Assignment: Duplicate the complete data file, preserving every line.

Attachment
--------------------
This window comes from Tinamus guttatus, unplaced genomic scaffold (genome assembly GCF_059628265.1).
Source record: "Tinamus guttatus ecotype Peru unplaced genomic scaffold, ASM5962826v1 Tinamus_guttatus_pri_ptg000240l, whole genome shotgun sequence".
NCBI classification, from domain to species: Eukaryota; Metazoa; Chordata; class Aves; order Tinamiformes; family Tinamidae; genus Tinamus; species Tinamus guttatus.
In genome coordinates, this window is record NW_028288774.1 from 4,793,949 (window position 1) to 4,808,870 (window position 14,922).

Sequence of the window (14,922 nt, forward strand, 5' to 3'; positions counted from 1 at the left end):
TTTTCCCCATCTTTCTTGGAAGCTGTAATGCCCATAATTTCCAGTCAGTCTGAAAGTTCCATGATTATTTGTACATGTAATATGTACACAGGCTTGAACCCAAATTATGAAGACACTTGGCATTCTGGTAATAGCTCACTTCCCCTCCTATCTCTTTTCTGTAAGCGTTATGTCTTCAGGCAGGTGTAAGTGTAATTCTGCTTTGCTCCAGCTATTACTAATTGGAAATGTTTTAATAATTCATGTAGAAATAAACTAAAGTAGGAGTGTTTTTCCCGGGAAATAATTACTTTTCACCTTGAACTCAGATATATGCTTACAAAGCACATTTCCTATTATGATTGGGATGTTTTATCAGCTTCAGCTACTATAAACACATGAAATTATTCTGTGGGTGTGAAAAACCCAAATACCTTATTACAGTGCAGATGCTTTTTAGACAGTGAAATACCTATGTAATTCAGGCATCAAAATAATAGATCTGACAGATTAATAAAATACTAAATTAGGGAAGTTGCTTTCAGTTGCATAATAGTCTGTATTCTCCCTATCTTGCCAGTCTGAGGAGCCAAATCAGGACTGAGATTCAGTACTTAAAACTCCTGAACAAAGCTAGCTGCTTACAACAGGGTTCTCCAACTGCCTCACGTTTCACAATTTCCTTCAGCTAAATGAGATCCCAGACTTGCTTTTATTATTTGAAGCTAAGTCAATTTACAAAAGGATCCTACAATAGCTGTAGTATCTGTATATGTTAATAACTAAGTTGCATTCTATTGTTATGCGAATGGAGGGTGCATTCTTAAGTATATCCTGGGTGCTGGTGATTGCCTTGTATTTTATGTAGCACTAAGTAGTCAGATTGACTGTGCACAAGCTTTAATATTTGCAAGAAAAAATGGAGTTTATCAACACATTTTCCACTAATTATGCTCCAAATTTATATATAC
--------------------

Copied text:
This window comes from Tinamus guttatus, unplaced genomic scaffold (genome assembly GCF_059628265.1).
Source record: "Tinamus guttatus ecotype Peru unplaced genomic scaffold, ASM5962826v1 Tinamus_guttatus_pri_ptg000240l, whole genome shotgun sequence".
NCBI classification, from domain to species: Eukaryota; Metazoa; Chordata; class Aves; order Tinamiformes; family Tinamidae; genus Tinamus; species Tinamus guttatus.
In genome coordinates, this window is record NW_028288774.1 from 4,793,949 (window position 1) to 4,808,870 (window position 14,922).

Sequence of the window (14,922 nt, forward strand, 5' to 3'; positions counted from 1 at the left end):
TTTTCCCCATCTTTCTTGGAAGCTGTAATGCCCATAATTTCCAGTCAGTCTGAAAGTTCCATGATTATTTGTACATGTAATATGTACACAGGCTTGAACCCAAATTATGAAGACACTTGGCATTCTGGTAATAGCTCACTTCCCCTCCTATCTCTTTTCTGTAAGCGTTATGTCTTCAGGCAGGTGTAAGTGTAATTCTGCTTTGCTCCAGCTATTACTAATTGGAAATGTTTTAATAATTCATGTAGAAATAAACTAAAGTAGGAGTGTTTTTCCCGGGAAATAATTACTTTTCACCTTGAACTCAGATATATGCTTACAAAGCACATTTCCTATTATGATTGGGATGTTTTATCAGCTTCAGCTACTATAAACACATGAAATTATTCTGTGGGTGTGAAAAACCCAAATACCTTATTACAGTGCAGATGCTTTTTAGACAGTGAAATACCTATGTAATTCAGGCATCAAAATAATAGATCTGACAGATTAATAAAATACTAAATTAGGGAAGTTGCTTTCAGTTGCATAATAGTCTGTATTCTCCCTATCTTGCCAGTCTGAGGAGCCAAATCAGGACTGAGATTCAGTACTTAAAACTCCTGAACAAAGCTAGCTGCTTACAACAGGGTTCTCCAACTGCCTCACGTTTCACAATTTCCTTCAGCTAAATGAGATCCCAGACTTGCTTTTATTATTTGAAGCTAAGTCAATTTACAAAAGGATCCTACAATAGCTGTAGTATCTGTATATGTTAATAACTAAGTTGCATTCTATTGTTATGCGAATGGAGGGTGCATTCTTAAGTATATCCTGGGTGCTGGTGATTGCCTTGTATTTTATGTAGCACTAAGTAGTCAGATTGACTGTGCACAAGCTTTAATATTTGCAAGAAAAAATGGAGTTTATCAACACATTTTCCACTAATTATGCTCCAAATTTATATATAC